BEST SCENE: The first few minutes of the actual game are uncomfortably exciting. It's really jarring to see this PG-13 movie make no reservations about showing some ruthless teen slaughterin' right off the bat.

ENDING: I really love where this film chooses to cut itself off. The image of a "defeated" President Snow retreating to his quarters would have me desperate for a sequel, even if this wasn't already book one of a trilogy. Although it might drive me a little bonkers, I think I am going to hold off on reading the next book, and will just wait for the movie.

QUESTIONS: What other titles did all of these politicians consider before choosing "The Hunger Games"? Has any human being on this earth ever been named Katniss? Is this movie playing into some youthful zeitgeist involving teenage fascination with death and the apocalypse? Why not shoot at Katniss when you've got the arrows and posse power, instead of letting her hang out in that tree? How much of this movie's positive reception will be boosted by how much The Twilight Saga sucks? And of course, which scenes did second unit director Steven Soderbergh shoot? Perhaps it was the "tracker jammer" Easy Rider sequence?

REWATCHABILITY: The concept of priming teens for death was a bit overwhelming for my nerves in the first round, but maybe a second viewing will have a softer amount of tension. I am curious/worried if the film's heavy amount of dialogue will make this story feel slower when viewed for a second time.


The latest literary phenomena to cause mall riots and unfortunate cat names, The Hunger Games is one of the more "WTF?" uber-popular franchises in recent memory. Sure, it only imagines a future borne from our current TV schedule, but this first film is old school in two ways - its reliance on pages and pages of dialogue, and its barbarism, which is some straight-up coliseum stuff.

The first act-and-a-half feature a surprising amount of dialogue, but this wordiness is in good hands with actors like Lawrence, Hutcherson, or any of the other supporting cast who seem to be in their own battle for screen time. This movie has a striking sense of patience, and yet, it's never boring. (Of course, it helps that the movie doesn't fully answer the worry of "They kill teens, don't they?" until game time.) Never stopping to take an action break, the script creates a strong sense of character, and also dread. An iconic franchise hero is especially created with Katniss, who is given the same amount of care by Lawrence that the actress put into her Oscar-nominated role in Winter's Bone.

As for the games themselves, the movie plays well on our uncomfortable anticipation of disbelief that invisible storytelling lines will be crossed. Fight scenes are raw and rough for the viewer, and the movie's action is layered with tension. Throwing kids (especially innocent looking pre-teens) into the hands of death is dangerous territory, and The Hunger Games, possibly playing into a morbid "Generation 2012" zeitgeist, takes the content to the very edge of its rating, and potential. Compared to how franchises had worked before this, (remember the catastrophe of one death in a "Harry Potter" book?), this story isn't standing on the very edge of Moral Cliff, but doing a hand stand with one finger.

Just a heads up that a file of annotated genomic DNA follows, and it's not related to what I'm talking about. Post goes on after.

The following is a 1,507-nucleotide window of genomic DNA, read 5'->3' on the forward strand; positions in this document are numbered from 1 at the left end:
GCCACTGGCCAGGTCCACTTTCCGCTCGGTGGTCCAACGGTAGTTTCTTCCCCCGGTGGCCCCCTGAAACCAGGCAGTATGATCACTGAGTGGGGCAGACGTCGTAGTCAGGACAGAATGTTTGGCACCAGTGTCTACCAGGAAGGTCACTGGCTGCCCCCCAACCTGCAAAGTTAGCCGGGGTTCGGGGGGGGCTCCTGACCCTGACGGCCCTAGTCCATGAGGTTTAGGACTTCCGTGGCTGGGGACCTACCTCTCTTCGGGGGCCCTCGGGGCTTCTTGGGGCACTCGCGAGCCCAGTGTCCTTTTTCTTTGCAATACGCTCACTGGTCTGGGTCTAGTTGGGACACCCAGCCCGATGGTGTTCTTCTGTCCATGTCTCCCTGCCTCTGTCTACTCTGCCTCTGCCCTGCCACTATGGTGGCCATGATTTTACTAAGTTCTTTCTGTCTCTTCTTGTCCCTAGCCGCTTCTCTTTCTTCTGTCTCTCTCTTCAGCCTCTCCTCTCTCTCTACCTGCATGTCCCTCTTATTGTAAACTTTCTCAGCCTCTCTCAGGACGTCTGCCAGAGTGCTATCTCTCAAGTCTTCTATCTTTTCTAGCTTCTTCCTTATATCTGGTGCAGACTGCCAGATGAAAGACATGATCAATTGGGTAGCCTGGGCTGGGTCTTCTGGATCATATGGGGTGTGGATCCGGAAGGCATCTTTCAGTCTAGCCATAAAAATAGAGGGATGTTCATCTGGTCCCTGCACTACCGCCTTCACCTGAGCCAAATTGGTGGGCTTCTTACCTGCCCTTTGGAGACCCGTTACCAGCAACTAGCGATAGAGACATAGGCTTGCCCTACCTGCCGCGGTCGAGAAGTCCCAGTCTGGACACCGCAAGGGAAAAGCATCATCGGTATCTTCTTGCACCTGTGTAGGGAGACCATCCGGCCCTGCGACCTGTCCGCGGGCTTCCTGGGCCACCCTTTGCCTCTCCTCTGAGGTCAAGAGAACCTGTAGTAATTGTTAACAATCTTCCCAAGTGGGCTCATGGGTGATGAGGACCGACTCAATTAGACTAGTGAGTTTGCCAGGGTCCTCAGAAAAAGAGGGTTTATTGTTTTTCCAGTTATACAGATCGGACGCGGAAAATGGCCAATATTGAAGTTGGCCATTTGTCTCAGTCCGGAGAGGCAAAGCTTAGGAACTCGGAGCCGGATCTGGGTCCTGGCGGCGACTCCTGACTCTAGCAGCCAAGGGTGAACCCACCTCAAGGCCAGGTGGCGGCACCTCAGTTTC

The Hunger Games is able to pull this edgy dance off by how it handles its conflict - with our hero Katniss, it's not a concept of carnage, but survival (it also helps that we hardly get to know anyone except for Katniss, Peeta, and a girl named Rue). There are natural causes out to kill the teen participants, and there are certain teens that become instantly unlikable when they identify the movie's "bullying" perspective. Katniss remains the self-sufficient outsider, who is not concerned with image or conformity. If a high school social structure is anything like The Hunger Games, (of which I feel such a similarity has to be obvious) then Katniss is the one who's trying to figure it out the most.

While the film is able to sell audiences on the idea of teen death matches, its description about the curious futuristic world in which such events are heavily promoted leaves much background to be desired. We don't get a large enough sense of the eleven other "districts," or even the citizens' moral standpoint on such games. Is it mostly the citizens of Capitol who excitedly embrace these games? As Chicago critic colleague Bill Stamets wisely said to me, "I want to know what's on the other Capitol TV channels."

This openness leaves some head-scratching about how people "need" these games. Sutherland's speech about how people "need" the hope inspired by the games doesn't cut it, especially when these government-funded activities are so ultimately destructive.

Looking beyond the scope of its strange popularity, The Hunger Games is a compelling drama led by well-written characters, performed by strong actors working in exciting environments. This might sound like typical praise, but its surprising to say such about a young adult novel, especially when such stories from the category eventually rely on floating cars or t-shirts ripped by muscles to stand out as special. The truly sparkling magic of the folksy and cold The Hunger Games could possibly be that it doesn't suck - at all.


Episode 103: Movie B.S. with Bayer and Snider - ‘The Hunger Games,’ Ezra Miller interview, and more

The FP